The two cardinal rules of hermeneutics are: remember that context is king, and don’t commit eisegesis (i.e. don’t read your own ideas into the text). Of course, you don’t need to have ever studied hermeneutics to know this. It’s basic common sensenot to mention common courtesyto focus on trying to understand what an author means, rather than assigning your own meaning to her words. But Chambers seems to have lacked both common sense and common courtesy in this respect.

For instance, he says that one part of the book is meant to signal that “mankind is ready to submit abjectly to an elite of technocrats, and their accessories, in a New Order, enlightened and instructed by Miss Rand’s ideas.” If he had bothered to pay any attention at all to “Miss Rand’s ideas” though, he’d know that those ideas were diametrically opposed to any sort of abject submission on the part of any man, let alone mankind. Don’t take my word for it, though. Read for yourself:

“Independence is the recognition of the fact that yours is the responsibility of judgment and nothing can help you escape it—that no substitute can do your thinking, as no pinch-hitter can live your life—that the vilest form of self-abasement and self-destruction is the subordination of your mind to the mind of another, the acceptance of an authority over your brain, the acceptance of his assertions as facts, his say-so as truth, his edicts as middle-man between your consciousness and your existence.”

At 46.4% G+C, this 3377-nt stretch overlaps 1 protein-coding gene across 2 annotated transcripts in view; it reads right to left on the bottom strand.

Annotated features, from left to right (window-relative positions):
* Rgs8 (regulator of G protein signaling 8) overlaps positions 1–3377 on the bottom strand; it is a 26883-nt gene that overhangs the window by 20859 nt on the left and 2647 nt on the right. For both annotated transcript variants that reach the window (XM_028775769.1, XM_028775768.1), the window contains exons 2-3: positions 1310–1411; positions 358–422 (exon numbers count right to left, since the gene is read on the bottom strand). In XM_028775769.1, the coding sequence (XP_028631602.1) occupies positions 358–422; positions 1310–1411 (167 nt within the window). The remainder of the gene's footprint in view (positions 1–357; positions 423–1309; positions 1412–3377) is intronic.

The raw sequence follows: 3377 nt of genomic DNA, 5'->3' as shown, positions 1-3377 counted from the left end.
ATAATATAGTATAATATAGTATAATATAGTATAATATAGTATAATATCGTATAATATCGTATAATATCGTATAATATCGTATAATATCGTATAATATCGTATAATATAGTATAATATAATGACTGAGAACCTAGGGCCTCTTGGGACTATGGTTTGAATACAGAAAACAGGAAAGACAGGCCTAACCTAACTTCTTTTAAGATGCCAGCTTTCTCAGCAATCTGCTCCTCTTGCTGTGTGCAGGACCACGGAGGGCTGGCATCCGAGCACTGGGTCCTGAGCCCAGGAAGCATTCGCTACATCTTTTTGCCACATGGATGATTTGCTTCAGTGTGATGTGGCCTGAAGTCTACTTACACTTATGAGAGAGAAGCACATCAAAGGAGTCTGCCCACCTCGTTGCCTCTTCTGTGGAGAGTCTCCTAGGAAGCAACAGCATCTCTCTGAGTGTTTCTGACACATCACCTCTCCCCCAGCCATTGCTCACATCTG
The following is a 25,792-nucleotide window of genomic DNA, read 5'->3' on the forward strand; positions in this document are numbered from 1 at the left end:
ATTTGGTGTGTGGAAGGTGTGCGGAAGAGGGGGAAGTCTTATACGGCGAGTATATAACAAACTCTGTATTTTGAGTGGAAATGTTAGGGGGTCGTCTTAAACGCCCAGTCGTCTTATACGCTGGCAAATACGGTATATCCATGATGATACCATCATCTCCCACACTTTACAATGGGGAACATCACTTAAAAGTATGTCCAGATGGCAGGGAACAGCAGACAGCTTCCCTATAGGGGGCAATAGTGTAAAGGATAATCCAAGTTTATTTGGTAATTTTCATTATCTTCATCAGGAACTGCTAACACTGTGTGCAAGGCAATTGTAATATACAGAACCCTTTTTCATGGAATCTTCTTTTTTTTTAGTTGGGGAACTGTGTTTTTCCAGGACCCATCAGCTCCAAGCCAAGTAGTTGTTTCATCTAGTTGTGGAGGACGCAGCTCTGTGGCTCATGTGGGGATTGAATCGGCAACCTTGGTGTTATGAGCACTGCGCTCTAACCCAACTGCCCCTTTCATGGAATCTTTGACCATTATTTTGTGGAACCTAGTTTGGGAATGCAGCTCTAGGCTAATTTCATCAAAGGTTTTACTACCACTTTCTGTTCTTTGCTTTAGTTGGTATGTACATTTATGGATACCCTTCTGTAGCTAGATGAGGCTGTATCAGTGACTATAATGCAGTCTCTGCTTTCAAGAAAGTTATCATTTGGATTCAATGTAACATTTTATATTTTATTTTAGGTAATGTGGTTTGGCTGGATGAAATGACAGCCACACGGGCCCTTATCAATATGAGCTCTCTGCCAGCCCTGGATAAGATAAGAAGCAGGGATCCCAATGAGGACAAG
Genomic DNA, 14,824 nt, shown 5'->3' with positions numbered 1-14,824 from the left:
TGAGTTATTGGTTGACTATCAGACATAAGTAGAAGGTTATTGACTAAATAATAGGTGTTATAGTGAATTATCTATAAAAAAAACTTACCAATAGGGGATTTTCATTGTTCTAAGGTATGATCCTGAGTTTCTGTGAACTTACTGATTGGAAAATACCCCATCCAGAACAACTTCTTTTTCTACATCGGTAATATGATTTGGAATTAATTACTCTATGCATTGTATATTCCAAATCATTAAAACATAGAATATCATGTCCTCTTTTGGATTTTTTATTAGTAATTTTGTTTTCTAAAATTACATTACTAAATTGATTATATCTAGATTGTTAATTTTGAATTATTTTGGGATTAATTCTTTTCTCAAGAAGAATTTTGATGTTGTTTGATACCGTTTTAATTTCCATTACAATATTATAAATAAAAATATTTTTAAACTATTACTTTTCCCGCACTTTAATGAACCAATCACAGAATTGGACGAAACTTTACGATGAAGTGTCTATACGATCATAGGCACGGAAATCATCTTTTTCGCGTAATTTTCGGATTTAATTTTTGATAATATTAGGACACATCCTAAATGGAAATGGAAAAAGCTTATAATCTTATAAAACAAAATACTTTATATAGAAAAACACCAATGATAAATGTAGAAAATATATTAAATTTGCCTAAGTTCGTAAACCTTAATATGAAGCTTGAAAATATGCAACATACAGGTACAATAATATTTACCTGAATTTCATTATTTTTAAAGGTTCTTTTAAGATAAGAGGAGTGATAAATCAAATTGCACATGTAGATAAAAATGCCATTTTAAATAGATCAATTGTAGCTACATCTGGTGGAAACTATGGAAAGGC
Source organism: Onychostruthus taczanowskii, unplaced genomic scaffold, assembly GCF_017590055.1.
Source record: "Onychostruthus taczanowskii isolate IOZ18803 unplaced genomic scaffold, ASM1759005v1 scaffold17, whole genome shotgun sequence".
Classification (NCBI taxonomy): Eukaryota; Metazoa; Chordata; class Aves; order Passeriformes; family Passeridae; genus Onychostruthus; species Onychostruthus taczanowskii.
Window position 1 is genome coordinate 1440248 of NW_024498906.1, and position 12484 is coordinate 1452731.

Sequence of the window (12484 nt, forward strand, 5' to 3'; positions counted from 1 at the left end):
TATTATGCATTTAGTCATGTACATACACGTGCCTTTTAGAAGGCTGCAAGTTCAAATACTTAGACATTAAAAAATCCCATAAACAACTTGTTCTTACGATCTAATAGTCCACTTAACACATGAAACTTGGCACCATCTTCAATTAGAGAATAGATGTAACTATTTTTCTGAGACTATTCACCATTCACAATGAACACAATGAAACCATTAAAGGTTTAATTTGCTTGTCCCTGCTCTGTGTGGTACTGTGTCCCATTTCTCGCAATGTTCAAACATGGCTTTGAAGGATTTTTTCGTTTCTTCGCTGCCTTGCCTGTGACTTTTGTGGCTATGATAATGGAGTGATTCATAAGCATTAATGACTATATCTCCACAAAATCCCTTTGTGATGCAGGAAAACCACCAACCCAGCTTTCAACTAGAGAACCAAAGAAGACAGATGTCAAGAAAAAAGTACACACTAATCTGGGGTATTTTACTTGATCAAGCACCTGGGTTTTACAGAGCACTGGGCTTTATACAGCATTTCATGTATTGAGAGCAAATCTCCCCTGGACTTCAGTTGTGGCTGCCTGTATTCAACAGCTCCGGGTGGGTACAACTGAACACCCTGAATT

That was one of Rand’s “elite technocrats” speaking in the novel, only instead of demanding abject submission, he condemns it. In other words, Chambers’ accusation is a flat-out lie. But it’s not the only such lie. He also claims that Rand’s heroes constitute a “ruling caste,” and yet in response to one of the villains who is boasting of her “conquests in the human realm,” the heroine responds: “I don’t think that there is such a word as ‘conquest’in the human realm.” In fact, toward the end of the book, the villains beg one of the heroes to take control of the government and become an economic dictator. The hero’s response? He “burst out laughing”because the suggestion was so ridiculously and obviously antithetical to what he wanted. How does Chambers, reading this, get the idea that the heroes constitute a “ruling caste” of “elite technocrats”? He doesn’t. He makes it up. He lies. 

But his biggest lie is in his charge that Rand’s philosophy is essentially materialistic. The careful reader can tell that this is a lie because the quotes which Chambers submits to substantiate it are not from Ayn Rand, but from Karl Marx. Yes, you read that right. In describing Ms. Rand’s position, Chambers chooses to quote, not Ms. Rand, but one of her chief enemies: Karl Marxand then proceeds to tell his readers that Rand’s philosophy consists of man finding his happiness “in strict materialist terms;” that under Rand’s view, man “becomes merely the most consuming of animals, with glut as the condition of his happiness and its replenishment his foremost activity.” Here, Chambers is simply pushing the standard Christian smear against Rand, that her ideal man is driven by nothing but physical, material pleasure. I say it’s a “smear” because it couldn’t be further from the truth. While Rand certainly rejects the common gnostic dichotomy between the spiritual and  the material, which most Christians operate off of, she is a far cry from holding material values as ultimate.